Starting with an Abelian category $A$ we proceed in three steps. In the first step we construct some preorder $C_A$ from $A$, or of a functor $F_A: C_A\to D_A$ with a preorder category $D_A$ and then apply the spectral cookbook. The objects of $C_A$ may be some special subcategories of $A$ (e.g. some class of topologizing subcategories), or multiplicative systems of morphisms, as used in the localization theory and so on. In a third step, one often passes to the equivalence classes of objects in the obtained spectra.

Additionally, one may add construction of some sort of topology or additional “structure stack” to obtained spectrum using possibly supplemental knowledge about the input data.

#### Remark on monoidal case

Some reconstruction theorems (like the theorems of Balmer and of Garkusha) consider abelian symmetric monoidal categories instead; their spectra are very analogous but the subcategories used to construct the intermediate preorder category are monoidal subcategories as well and various constructions respect the monoidal structure. The pattern is still the same.

#### Spectra versus reconstruction

Spectral cookbook gives just the points of spectra. If one wants to reconstruct, say a scheme from the category of quasicoherent sheaves, one needs also the topology and structure sheaf. Not every spectrum is big enough to reconstruct the space, nor every spectrum has a natural topology, but some do. For the noncommutative spaces, one constructs not the structure sheaf, but a structure stack. In the case of Rosenberg’s spectrum of abelian category, its fibers are local abelian categories. There is a center construction which can be applied to these fibers to obtain commutative algebras. In the case of reconstruction of schemes, the center of a local category will give a local ring; thus one obtains a presheaf of commutative local rings, which one sheafifies to get the reconstruced scheme.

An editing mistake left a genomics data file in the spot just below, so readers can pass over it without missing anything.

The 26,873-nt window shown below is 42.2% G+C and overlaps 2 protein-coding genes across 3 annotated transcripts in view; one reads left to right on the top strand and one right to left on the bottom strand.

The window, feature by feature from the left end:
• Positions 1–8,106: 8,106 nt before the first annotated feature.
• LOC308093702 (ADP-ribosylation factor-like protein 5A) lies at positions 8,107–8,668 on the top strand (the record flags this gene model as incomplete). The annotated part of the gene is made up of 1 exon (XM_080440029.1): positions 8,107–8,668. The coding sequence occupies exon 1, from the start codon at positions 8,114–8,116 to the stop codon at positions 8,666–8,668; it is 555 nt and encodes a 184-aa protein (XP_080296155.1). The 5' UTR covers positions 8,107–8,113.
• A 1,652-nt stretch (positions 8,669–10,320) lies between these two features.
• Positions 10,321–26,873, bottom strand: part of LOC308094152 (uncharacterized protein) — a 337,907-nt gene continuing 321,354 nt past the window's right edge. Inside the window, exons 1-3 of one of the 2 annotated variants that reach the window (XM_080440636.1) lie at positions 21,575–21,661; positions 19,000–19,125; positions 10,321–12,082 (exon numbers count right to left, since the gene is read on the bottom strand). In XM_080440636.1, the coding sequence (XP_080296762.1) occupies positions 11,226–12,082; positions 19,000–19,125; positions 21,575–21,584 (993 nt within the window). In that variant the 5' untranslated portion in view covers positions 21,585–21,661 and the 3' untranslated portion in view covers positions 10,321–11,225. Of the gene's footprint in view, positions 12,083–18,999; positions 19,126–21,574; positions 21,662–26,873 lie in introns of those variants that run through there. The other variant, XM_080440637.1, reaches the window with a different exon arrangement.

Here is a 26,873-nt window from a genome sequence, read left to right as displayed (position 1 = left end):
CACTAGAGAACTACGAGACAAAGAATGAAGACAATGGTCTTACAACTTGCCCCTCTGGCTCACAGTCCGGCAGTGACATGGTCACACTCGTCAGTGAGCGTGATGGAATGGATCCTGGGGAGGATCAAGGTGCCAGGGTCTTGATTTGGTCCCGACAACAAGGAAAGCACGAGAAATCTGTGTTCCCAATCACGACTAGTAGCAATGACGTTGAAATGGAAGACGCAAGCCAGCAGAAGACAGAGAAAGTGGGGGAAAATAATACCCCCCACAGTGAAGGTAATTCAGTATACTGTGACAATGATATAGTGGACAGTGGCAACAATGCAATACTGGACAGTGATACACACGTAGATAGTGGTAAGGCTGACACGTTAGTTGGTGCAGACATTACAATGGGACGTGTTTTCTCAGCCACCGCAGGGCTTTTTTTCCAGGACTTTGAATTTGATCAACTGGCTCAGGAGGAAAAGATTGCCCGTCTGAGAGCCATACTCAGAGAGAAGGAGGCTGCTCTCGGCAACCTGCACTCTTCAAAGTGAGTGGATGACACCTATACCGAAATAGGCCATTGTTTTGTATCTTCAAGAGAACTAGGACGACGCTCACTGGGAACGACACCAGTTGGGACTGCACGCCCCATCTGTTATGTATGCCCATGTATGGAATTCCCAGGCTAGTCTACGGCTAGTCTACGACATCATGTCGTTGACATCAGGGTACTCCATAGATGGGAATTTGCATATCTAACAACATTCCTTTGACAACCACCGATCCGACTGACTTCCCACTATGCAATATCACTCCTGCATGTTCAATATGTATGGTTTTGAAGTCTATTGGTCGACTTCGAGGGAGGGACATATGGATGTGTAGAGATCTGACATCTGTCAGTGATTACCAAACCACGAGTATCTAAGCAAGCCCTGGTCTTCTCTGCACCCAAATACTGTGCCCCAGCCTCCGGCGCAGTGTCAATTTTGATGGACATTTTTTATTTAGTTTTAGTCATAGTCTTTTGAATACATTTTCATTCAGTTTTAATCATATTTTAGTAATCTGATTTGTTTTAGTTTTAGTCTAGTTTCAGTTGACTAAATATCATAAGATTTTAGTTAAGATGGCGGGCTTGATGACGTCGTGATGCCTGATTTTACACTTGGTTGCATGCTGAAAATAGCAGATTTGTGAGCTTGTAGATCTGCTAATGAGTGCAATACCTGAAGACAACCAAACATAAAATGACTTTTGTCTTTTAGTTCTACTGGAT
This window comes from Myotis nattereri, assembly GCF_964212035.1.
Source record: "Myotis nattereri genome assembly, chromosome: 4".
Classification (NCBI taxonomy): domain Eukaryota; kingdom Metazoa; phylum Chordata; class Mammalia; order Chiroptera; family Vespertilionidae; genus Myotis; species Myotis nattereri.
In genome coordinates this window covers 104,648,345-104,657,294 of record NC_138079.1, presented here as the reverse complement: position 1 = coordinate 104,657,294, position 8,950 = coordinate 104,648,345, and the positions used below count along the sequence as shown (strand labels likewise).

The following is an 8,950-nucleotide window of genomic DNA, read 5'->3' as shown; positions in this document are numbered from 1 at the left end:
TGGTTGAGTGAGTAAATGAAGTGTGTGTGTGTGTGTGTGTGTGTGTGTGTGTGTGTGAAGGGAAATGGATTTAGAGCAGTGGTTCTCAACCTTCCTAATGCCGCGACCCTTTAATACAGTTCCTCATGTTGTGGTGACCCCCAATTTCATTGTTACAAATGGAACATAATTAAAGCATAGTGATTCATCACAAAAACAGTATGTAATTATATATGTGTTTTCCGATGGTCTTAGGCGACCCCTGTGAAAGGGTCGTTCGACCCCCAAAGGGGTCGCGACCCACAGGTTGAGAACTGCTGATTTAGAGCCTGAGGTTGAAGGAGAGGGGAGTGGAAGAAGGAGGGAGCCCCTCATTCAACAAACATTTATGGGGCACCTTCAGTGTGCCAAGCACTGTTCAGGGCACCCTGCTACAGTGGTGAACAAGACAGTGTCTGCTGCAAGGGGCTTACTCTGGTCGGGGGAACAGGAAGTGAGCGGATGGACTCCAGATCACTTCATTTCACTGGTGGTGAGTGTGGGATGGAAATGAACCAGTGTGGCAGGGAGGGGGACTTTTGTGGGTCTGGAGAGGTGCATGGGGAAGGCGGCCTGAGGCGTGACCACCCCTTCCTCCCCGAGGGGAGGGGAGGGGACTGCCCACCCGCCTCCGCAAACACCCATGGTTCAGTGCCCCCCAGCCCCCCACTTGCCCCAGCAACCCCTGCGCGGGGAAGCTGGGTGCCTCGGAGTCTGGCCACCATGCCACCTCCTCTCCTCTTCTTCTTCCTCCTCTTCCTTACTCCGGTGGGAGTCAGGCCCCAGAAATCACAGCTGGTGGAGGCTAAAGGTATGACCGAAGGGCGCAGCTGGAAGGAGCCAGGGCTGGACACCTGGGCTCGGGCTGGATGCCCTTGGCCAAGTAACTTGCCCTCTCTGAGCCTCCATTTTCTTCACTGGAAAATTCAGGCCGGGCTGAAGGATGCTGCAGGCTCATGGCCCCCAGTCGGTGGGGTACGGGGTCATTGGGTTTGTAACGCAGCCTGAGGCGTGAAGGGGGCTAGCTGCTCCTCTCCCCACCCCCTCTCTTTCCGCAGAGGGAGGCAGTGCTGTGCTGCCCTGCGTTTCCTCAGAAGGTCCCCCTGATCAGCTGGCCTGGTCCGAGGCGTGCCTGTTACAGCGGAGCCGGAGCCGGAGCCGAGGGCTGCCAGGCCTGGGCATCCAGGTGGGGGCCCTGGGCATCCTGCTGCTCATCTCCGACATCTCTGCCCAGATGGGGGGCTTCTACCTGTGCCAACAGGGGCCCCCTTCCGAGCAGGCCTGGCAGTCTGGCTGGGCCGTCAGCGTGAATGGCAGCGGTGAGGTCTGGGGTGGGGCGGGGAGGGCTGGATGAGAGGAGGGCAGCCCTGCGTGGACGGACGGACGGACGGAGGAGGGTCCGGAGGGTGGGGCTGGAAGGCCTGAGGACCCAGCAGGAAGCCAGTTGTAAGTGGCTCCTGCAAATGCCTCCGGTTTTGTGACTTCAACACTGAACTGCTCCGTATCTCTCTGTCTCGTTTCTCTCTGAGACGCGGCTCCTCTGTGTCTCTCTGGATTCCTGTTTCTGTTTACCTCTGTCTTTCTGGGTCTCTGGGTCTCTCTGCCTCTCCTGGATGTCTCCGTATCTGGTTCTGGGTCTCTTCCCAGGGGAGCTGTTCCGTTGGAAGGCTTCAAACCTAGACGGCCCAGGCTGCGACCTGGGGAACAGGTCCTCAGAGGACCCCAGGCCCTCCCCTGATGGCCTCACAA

## Modern homotopy theory and higher categories

Last revised on October 9, 2016 at 14:15:33. See the history of this page for a list of all contributions to it.